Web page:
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Then, too, there are my soldiers, my great, invincible


Twelve men, all equipped, having each his rest and his matchlock,


Eighteen shillings a month, together with diet and


And, like Cæsar, I know the name of each of my soldiers!"

This he said with a smile, that danced in his eyes, as the sunbeams

Dance on the waves of the sea, and vanish again in a


Alden laughed as he wrote, and still the Captain continued:


39 Army: this little military company, which is doubtless the beginning of the militia system in America, was made up by the settlers the first year through fear that the Indians would be more than likely to attack them if they came to know how many of their number had died. To Miles Standish, after wars he had seen waged in Holland, this little band of twelve men seemed ludicrous. Yet it was enough with him at its head to preserve the colony until it grew stronger. A few men with guns are a match for a much larger number armed only with such weapons as those of the Indians.

41 Pillage: what would a soldier get by pillage? How much are eighteen shillings in American money? Find out if you can how much soldiers are paid to-day.

42 Cæsar was immensely popular with his army partly for this


"Look! you can see from this window my brazen howitzer planted

High on the roof of the church, a preacher who speaks

to the purpose,

Steady, straightforward, and strong, with irresistible logic,

Orthodox, flashing conviction right into the hearts of the heathen.

Now we are ready, I think, for any assault of the



Let them come, if they like, and the sooner they try it

the better,

Let them come if they like, be it sagamore, sachem, or


Aspinet, Samoset, Corbitant, Squanto, or Tokamaha


Long at the window he stood, and wistfully gazed on the landscape,

47 Here the poet is using poetic license with the facts. The church was not built until a year or two later.

52 Give these names in the order of their rank. Why does not the poet arrange them so in his line? What two meanings for pow-wow?

53 These are real names of Indians whom the Pilgrims knew. Learn their proper pronunciation by scanning the line.

Washed with a cold gray mist, the vapory breath of the east-wind,


Forest and meadow and hill, and the steel-blue rim of

the ocean,

Lying silent and sad, in the afternoon shadows and


Over his countenance flitted a shadow like those on the landscape,

Gloom intermingled with light; and his voice was subdued with emotion,

Tenderness, pity, regret, as after a pause he pro



"Yonder there, on the hill by the sea, lies buried Rose Standish;

Beautiful rose of love, that bloomed for me by the wayside!

She was the first to die of all who came in the Mayflower!

Green above her is growing the field of wheat we have sown there,

68 Mayflower: what was the name of the other ship which started with the Mayflower? The Mayflower carried the colonists who settled Salem and those who settled what is now Boston. Thus this ship is closely associated with the beginnings of New England. 64 Those who died the first winter were buried on a low bluff near the shore and the graves smoothed flat. As soon as the season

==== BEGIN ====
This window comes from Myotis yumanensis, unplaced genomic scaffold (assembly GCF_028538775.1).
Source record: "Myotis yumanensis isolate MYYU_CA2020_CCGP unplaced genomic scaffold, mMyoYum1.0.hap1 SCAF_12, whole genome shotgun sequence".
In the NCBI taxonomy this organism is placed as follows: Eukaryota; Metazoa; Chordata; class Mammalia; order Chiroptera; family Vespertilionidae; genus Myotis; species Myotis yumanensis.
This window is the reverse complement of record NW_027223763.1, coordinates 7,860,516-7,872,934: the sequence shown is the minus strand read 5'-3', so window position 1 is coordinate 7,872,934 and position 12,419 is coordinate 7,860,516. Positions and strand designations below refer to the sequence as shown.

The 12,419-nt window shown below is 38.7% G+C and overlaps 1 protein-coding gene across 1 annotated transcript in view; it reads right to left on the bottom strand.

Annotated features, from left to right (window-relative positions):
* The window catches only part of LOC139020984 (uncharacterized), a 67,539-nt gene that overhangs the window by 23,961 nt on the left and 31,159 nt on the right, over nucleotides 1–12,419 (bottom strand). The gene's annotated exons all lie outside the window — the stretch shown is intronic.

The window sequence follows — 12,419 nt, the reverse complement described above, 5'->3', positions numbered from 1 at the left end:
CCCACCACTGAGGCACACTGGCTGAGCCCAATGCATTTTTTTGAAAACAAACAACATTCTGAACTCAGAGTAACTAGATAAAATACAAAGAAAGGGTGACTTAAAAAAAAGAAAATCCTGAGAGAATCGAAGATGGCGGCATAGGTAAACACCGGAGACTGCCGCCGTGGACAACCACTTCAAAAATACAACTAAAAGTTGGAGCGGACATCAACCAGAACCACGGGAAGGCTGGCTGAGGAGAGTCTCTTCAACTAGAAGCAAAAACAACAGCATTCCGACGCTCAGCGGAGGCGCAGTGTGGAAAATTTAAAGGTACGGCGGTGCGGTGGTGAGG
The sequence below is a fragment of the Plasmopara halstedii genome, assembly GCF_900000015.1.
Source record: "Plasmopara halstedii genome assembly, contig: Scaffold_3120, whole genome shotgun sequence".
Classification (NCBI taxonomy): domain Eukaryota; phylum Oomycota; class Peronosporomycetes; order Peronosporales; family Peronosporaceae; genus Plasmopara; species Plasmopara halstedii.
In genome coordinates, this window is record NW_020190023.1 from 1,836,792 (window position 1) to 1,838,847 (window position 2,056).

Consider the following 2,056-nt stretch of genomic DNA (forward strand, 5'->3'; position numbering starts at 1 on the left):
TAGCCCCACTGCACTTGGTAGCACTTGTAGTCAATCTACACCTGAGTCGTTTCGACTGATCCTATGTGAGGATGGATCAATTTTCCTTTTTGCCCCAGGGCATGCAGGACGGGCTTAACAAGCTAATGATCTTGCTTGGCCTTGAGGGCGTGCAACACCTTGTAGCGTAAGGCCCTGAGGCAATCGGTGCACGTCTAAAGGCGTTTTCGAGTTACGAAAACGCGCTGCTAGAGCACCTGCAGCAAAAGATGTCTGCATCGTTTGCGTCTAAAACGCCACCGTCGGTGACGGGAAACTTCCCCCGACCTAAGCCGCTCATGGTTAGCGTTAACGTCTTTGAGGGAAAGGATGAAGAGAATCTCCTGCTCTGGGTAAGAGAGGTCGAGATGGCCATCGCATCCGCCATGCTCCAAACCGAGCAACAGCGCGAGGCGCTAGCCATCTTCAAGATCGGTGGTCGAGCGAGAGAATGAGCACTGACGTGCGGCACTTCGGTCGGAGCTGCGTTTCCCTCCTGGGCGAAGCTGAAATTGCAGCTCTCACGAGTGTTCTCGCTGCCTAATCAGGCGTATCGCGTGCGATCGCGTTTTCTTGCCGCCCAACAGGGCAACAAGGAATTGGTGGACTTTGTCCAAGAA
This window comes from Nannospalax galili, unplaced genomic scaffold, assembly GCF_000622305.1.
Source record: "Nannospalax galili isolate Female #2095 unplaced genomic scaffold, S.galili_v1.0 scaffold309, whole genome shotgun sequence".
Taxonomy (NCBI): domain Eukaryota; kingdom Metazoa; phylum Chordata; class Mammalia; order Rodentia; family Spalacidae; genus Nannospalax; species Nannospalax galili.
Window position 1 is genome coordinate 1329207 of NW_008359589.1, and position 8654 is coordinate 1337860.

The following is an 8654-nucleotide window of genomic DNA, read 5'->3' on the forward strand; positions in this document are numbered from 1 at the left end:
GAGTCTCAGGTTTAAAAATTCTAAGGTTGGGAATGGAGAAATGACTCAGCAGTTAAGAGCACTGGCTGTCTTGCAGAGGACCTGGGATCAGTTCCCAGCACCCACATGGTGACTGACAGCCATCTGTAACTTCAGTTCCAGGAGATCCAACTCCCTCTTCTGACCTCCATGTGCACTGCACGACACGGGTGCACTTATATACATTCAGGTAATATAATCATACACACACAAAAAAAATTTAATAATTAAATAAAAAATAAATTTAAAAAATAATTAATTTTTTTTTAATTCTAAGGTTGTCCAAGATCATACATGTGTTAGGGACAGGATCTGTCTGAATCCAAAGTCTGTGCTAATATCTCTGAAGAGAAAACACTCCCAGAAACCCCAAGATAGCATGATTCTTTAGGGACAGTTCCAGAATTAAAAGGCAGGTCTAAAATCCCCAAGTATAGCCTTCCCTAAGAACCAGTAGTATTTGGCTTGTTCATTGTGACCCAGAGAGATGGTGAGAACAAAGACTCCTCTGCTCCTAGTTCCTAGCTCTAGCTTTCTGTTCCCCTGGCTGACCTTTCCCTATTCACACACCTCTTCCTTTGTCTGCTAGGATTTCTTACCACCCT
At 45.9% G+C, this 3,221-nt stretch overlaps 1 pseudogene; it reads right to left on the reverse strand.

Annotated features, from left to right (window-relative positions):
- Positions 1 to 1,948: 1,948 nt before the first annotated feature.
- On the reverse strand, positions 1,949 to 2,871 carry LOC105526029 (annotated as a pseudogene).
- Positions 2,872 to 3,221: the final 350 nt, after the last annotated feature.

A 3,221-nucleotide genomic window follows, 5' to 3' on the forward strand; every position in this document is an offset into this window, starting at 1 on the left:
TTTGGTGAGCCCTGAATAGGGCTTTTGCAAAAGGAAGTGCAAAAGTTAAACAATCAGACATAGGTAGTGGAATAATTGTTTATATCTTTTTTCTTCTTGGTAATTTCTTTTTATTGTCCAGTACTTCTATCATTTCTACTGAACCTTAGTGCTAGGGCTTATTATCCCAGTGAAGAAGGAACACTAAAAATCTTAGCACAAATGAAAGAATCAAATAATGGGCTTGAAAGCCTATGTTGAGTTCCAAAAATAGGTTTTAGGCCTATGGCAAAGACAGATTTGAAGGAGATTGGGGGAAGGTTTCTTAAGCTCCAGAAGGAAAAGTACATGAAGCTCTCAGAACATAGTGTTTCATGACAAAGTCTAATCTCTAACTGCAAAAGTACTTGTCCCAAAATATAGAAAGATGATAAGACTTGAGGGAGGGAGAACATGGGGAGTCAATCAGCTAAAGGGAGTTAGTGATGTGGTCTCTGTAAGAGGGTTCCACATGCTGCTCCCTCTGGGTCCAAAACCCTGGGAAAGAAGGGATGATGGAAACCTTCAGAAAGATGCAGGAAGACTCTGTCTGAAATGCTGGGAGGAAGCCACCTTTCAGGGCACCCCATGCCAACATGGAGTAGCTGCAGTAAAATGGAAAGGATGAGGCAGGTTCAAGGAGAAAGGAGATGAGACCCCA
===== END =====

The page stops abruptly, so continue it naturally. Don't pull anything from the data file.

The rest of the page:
Better to hide from the Indian scouts the graves of

our people,


Lest they should count them and see how many

already have perished!"

Sadly his face he averted, and strode up and down, and was thoughtful.

Fixed to the opposite wall was a shelf of books, and among them

Prominent three, distinguished alike for bulk and for binding;

Bariffe's Artillery Guide, and the Commentaries of Cæsar,


Out of the Latin translated by Arthur Goldinge of


And, as if guarded by these, between them was standing the Bible.

Musing a moment before them, Miles Standish paused, as if doubtful

Which of the three he should choose for his consolation and comfort,

permitted, this place was sown with wheat to prevent the Indians from learning how weak the colony was growing by counting the graves.

70 Commentaries of Cæsar: what was the subject of these Commentaries?

71 Arthur Goldinge: the translator of many classical works.

Whether the wars of the Hebrews, the famous campaigns of the Romans,


Or the Artillery practice, designed for belligerent Christians.

Finally down from its shelf he dragged the ponderous Roman,

Seated himself at the window, and opened the book, and in silence

Turned o'er the well-worn leaves, where thumb-marks thick on the margin,

Like the trample of feet, proclaimed the battle was



Nothing was heard in the room but the hurrying pen of the stripling,

Busily writing epistles important, to go by the Mayflower,

Ready to sail on the morrow, or next day at latest, God willing!

Homeward bound with the tidings of all that terrible winter,

75 In what period of their history occurred "the wars of the Hebrews"?

79, 80 Explain the meaning of these lines.

88 The Mayflower sailed on her return voyage April 15, 1621. How old was the colony then?

84 Terrible winter: terrible from the bereavements and priva

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